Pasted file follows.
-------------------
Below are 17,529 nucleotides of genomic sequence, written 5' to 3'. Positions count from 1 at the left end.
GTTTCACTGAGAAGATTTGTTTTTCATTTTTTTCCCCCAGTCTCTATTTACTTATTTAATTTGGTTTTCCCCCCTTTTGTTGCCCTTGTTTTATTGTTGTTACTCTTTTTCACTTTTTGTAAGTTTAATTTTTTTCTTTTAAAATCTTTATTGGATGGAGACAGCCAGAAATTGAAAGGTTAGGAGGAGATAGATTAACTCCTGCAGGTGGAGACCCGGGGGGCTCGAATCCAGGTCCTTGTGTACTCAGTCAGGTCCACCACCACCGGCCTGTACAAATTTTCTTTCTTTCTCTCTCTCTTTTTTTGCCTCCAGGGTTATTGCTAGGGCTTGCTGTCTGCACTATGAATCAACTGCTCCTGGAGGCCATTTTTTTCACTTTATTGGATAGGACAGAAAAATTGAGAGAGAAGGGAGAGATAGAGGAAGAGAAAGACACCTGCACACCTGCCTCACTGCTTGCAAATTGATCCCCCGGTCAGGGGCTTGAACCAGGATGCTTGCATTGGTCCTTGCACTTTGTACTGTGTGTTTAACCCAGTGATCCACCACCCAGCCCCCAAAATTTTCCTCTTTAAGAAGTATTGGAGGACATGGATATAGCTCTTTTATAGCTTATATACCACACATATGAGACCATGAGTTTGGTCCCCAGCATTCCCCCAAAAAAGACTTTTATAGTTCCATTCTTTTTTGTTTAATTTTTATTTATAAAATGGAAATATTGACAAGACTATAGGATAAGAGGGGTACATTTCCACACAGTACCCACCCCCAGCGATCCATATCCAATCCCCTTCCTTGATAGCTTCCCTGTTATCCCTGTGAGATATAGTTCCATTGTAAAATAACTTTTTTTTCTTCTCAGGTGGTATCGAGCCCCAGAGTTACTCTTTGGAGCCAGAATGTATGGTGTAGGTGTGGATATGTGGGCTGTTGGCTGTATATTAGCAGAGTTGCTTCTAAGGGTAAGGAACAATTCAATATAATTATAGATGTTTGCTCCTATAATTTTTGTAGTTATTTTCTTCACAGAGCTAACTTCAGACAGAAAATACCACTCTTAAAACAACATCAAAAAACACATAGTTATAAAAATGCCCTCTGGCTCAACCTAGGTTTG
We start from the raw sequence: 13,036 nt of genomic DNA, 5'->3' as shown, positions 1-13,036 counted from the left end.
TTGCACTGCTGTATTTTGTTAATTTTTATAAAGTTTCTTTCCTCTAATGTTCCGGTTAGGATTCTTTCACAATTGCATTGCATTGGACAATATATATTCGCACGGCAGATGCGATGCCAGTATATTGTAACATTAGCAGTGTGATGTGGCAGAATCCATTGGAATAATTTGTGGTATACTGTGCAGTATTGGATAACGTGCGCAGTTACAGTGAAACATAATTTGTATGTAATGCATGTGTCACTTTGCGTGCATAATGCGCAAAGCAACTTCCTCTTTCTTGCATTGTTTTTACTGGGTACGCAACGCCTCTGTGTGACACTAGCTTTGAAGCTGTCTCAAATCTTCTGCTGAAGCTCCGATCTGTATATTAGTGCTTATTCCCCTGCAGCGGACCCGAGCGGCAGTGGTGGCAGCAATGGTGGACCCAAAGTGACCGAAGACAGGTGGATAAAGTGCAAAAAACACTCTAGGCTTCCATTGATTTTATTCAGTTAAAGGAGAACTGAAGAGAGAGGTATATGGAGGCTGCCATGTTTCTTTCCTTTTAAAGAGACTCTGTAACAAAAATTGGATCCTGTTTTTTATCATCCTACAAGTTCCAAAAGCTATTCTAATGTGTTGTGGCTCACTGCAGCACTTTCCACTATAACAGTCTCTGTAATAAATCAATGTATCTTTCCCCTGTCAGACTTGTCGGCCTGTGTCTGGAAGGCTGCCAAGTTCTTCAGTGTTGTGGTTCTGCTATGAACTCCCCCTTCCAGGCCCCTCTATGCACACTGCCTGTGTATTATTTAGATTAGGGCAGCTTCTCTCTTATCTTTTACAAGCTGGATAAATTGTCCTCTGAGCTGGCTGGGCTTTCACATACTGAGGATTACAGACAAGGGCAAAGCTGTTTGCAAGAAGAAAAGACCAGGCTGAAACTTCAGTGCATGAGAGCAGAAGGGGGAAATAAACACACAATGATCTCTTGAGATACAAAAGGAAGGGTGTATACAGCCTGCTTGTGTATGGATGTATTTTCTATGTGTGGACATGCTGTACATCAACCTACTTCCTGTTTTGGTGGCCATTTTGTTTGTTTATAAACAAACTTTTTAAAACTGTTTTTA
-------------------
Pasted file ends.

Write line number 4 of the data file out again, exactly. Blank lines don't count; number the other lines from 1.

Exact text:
TTGCACTGCTGTATTTTGTTAATTTTTATAAAGTTTCTTTCCTCTAATGTTCCGGTTAGGATTCTTTCACAATTGCATTGCATTGGACAATATATATTCGCACGGCAGATGCGATGCCAGTATATTGTAACATTAGCAGTGTGATGTGGCAGAATCCATTGGAATAATTTGTGGTATACTGTGCAGTATTGGATAACGTGCGCAGTTACAGTGAAACATAATTTGTATGTAATGCATGTGTCACTTTGCGTGCATAATGCGCAAAGCAACTTCCTCTTTCTTGCATTGTTTTTACTGGGTACGCAACGCCTCTGTGTGACACTAGCTTTGAAGCTGTCTCAAATCTTCTGCTGAAGCTCCGATCTGTATATTAGTGCTTATTCCCCTGCAGCGGACCCGAGCGGCAGTGGTGGCAGCAATGGTGGACCCAAAGTGACCGAAGACAGGTGGATAAAGTGCAAAAAACACTCTAGGCTTCCATTGATTTTATTCAGTTAAAGGAGAACTGAAGAGAGAGGTATATGGAGGCTGCCATGTTTCTTTCCTTTTAAAGAGACTCTGTAACAAAAATTGGATCCTGTTTTTTATCATCCTACAAGTTCCAAAAGCTATTCTAATGTGTTGTGGCTCACTGCAGCACTTTCCACTATAACAGTCTCTGTAATAAATCAATGTATCTTTCCCCTGTCAGACTTGTCGGCCTGTGTCTGGAAGGCTGCCAAGTTCTTCAGTGTTGTGGTTCTGCTATGAACTCCCCCTTCCAGGCCCCTCTATGCACACTGCCTGTGTATTATTTAGATTAGGGCAGCTTCTCTCTTATCTTTTACAAGCTGGATAAATTGTCCTCTGAGCTGGCTGGGCTTTCACATACTGAGGATTACAGACAAGGGCAAAGCTGTTTGCAAGAAGAAAAGACCAGGCTGAAACTTCAGTGCATGAGAGCAGAAGGGGGAAATAAACACACAATGATCTCTTGAGATACAAAAGGAAGGGTGTATACAGCCTGCTTGTGTATGGATGTATTTTCTATGTGTGGACATGCTGTACATCAACCTACTTCCTGTTTTGGTGGCCATTTTGTTTGTTTATAAACAAACTTTTTAAAACTGTTTTTA